those economic forces that concentrate population in a few centres by neglecting 
the factors that will ensure, if left to operate, the healthy normal growth of all 
localities. I believe it, therefore, to be sound educational policy in this matter, — 

(1) To open up wider opportunities at diminished expense to students in 
all parts of the Province, to make a beginning in the university courses, and to 
test out their qualifications and fitness for such courses. At present, Toronto 
is the only centre at which pupils can reside at home and take a course in the 
provincial university. As a result, at least fifty per cent, of all the pupils in 
attendance at the various faculties of the University of Toronto come from the 
City of Toronto. Students from the other large centres of population should, 



DEPARTMENT OF EDUCATION be 

as far as practicable, share the financial and other advantages of obtaining as 
great a portion as possible of their instruction at home or at schools where the 
expense is not as great as at Toronto. 

(2) To bring the students into closer personal contact with their teachers and 
to insure for them a greater measure of assistance and supervision in their studies. 

(3) To provide advanced training for young people who do not expect to 
be able to take a full university course. There are, doubtless, a large number 
of students who desire a college, rather than a university education, who would 
take full advantage of these courses if they were provided for them at convenient 
centres and at reasonable expense. Colleges offering such courses are popular 
in other parts of the Empire, and in the United States, and would, doubtless, 
fill a need here. 

The wisdom of extending educational opportunities is further illustrated by 
the effort to reach those with few, if any, school facilities. A special inquiry has 
been made for the purpose of finding out the number of children of school age 
in Ontario, situated in places so remote from a school that for the whole, or the 
greater part, of the year they are unable to secure any instruction. As this 
inquiry revealed the fact that a considerable number of children are situated in 
more or less isolated places, it was decided to provide Correspondence Courses 
for these children, wherever the circumstances would seem to indicate that such 
courses could be carried on with a reasonable degree of success. The Correspond- 
ence Courses have been inaugurated and at present there are 75 pupils receiving 
instruction by this means. The ages of these pupils range from 6 to 17 years 
and the lessons sent out cover all grades of Public School work from Primer to 
Fourth Book. These courses are not intended to interfere in any way with the 
attendance at school of those who are within reach of one, but are for the purpose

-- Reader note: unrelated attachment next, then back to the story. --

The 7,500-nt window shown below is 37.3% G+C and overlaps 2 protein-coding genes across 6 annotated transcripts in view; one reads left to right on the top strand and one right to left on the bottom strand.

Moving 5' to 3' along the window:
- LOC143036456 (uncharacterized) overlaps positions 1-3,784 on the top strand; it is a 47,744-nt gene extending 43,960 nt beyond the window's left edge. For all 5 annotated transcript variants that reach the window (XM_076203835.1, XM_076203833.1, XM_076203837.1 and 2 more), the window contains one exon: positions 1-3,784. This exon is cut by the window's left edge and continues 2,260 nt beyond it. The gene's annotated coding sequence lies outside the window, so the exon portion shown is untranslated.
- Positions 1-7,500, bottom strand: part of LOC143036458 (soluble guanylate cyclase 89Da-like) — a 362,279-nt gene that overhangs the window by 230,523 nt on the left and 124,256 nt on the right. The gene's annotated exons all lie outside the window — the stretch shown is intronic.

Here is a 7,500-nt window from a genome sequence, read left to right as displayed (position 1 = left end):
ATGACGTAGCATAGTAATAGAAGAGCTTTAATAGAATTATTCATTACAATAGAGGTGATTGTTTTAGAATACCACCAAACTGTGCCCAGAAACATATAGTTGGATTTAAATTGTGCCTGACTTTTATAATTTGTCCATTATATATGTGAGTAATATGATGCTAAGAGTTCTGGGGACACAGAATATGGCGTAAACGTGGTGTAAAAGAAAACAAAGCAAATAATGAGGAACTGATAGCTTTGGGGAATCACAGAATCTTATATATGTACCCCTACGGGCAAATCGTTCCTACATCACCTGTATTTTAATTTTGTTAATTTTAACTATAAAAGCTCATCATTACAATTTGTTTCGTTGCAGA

of offering a means of education to those who would otherwise, through lack of 
school facilities, receive little or no school training. While the scheme has not 
been in operation long enough to judge of its success, the parents and children of 
the families being served seem to be taking up the work in a most earnest and 
enthusiastic manner. 

An interesting branch of this subject is the provision for elementary instruc- 
tion now being arranged for children whose parents reside at points along the 
two great lines of railway running to the west through the northern portion of 
the Province, the Canadian Pacific and Canadian National lines. These 
companies are co-operating with the Department in an enterprising and com- 
mendable spirit. Cars are being equipped for instruction of pupils, one portion 
of the car being fitted up as a school room, the other as living quarters for the 
teacher. The cars will be left for stated periods at certain central points, so as 
to concentrate as many pupils as possible for instruction, and moved on after 
an interval to other points, work being left for the children to do at home during 
the absence of the cars. The history of this Province, during its early years of 
settlement and development, when schools were few and many had to go without 
an education, conveys a lesson which should not be ignored by the present 
generation. Ontario still possesses pioneer settlements where some of the best 
citizens of a future day are growing up lacking the advantages that the older parts 
of the Province so highly prize, and the Department is resolved, as far as prac- 
ticable, to supply the educational need which, later on, school organization will 
be able to effect. 

The present situation in elementary education exhibits substantial evidence' 
of progress. The revised courses of study are reported as working well, an^ f . 
provisions for supplementary reading are leading to a wider acquainta^ e w 



x THE REPORT OF THE No. 11 

good literature than was heretofore the case. A new list of books suitable for 
school libraries has been issued, and it is hoped that through the stimulus afforded 
by the advice of inspectors an improvement in this phase of school life may soon 
take effect, since the books in many libraries were not likely to inspire and attract 
pupils in the elementary grades. The number of elementary schools was 7,069